North Korean cheer masks spark outrage
Some conservative lawmakers complained that the masks resembled Kim Il Sung, the founder of North Korea. The South’s Unification Ministry quickly issued a statement on Sunday rebutting a viral news report that the masks depicted Kim.
“The media report that said, ‘The North Korean cheerleading squad is wearing masks of Kim Il Sung,’ made a false assumption,” the statement said. “The ministry has confirmed with a North Korean official on site that the team did not intend any of what the reporter assumed and that the North cannot do such a thing.”
Instead, the masks were used by the mostly female cheerleaders to sing the male part of a popular song, the statement said.
No Cut News, a news agency run by South Korea’s Christian Broadcasting System, reported on Saturday that the North Korean cheerleading squad was wearing masks that looked like the North Korean leader in his younger days during the women’s ice hockey game.
The reporter has since told other media outlets that the report was a mistake, and it has been deleted from No Cut News’ website but not before causing a ruckus among South Korean lawmakers.
“They must think this is the Pyongyang Olympics,” Rep. Ha Tae-keung, a member of the opposition Bareun Party, wrote on his Twitter account Saturday. “They must think nothing of the South Korean president to wear Kim Il Sung masks.”
Opposition parties in South Korea have been denouncing the Moon Jae-in administration for allowing North Korea to participate in the PyeongChang Winter Olympics, deriding the event as the “Pyongyang Olympics” and calling it a propaganda opportunity for North Korean leader Kim Jong-un, the grandson of Kim Il Sung.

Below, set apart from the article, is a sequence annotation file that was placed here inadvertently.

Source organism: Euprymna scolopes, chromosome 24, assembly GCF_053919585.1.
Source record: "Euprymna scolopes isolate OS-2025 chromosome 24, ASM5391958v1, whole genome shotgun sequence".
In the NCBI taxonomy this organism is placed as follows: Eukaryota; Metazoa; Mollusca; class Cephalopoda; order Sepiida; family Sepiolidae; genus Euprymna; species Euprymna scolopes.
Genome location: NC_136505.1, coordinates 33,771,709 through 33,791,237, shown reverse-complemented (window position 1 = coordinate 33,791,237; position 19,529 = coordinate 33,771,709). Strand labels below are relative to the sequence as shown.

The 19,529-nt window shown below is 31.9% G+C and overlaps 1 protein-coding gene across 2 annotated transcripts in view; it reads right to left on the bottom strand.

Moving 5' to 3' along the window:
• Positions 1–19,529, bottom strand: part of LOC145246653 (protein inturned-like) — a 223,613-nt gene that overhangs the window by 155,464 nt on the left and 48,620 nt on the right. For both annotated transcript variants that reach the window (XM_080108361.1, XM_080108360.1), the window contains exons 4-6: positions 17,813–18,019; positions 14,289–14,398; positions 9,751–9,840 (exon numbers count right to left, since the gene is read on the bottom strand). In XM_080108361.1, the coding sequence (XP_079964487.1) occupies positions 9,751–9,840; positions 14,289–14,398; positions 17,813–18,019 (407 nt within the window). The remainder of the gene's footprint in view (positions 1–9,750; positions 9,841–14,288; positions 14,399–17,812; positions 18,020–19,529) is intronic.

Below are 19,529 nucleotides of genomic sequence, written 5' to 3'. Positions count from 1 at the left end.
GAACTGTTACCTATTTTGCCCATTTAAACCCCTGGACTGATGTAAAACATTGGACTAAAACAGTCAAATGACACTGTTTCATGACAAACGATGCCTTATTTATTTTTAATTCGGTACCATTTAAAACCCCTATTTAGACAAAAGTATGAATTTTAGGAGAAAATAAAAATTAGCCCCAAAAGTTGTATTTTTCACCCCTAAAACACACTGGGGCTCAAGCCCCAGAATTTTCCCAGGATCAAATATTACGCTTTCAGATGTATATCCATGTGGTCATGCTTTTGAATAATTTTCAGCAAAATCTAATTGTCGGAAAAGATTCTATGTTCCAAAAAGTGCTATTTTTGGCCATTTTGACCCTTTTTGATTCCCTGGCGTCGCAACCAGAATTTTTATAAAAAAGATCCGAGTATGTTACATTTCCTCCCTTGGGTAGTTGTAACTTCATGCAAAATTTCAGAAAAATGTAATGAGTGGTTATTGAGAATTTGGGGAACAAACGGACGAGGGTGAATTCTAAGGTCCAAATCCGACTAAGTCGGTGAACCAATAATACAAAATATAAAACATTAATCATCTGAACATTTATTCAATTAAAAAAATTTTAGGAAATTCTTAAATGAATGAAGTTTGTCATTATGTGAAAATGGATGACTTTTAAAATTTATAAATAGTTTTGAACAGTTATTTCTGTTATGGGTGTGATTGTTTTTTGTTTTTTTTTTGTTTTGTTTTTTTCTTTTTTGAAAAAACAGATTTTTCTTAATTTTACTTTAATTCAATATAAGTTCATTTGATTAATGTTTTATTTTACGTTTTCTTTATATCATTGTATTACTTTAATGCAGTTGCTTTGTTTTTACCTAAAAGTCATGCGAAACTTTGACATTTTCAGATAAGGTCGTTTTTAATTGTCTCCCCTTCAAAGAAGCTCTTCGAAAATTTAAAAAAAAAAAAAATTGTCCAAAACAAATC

Representative Ha said the South Korean government should demand an apology from Kim Yo-jong, the sister of Kim Jong-un who is attending the Olympics on behalf of her brother.
Kim Yo-jong is a member of the North’s high-level delegation to the Winter Games. She serves as first vice director of the Central Committee within the ruling Workers’ Party and is the first member of North Korea’s ruling family to visit South Korea.
Members of Moon’s Democratic Party and North Korea analysts dismissed the opposition lawmakers’ interpretation of the cheerleaders’ masks.
“Respect for the regime and leadership is very much emphasized in North Korea,” Yang Moo-jin, a professor of the University of North Korean Studies, told Yonhap News Agency. “I don’t think the country would ever think of making masks from the face of its founder and using them for the cheering squad.”
“Don’t be fooled, this is fake news,” Kim Bin, a spokesman for the Democratic Party wrote on his Twitter account Sunday. “The news spread so quickly even though it was published in the middle of the night through Twitter by Rep. Ha and others. Those involved in spreading the fake news must apologize officially.”
BY ESTHER CHUNG [firstname.lastname@example.org]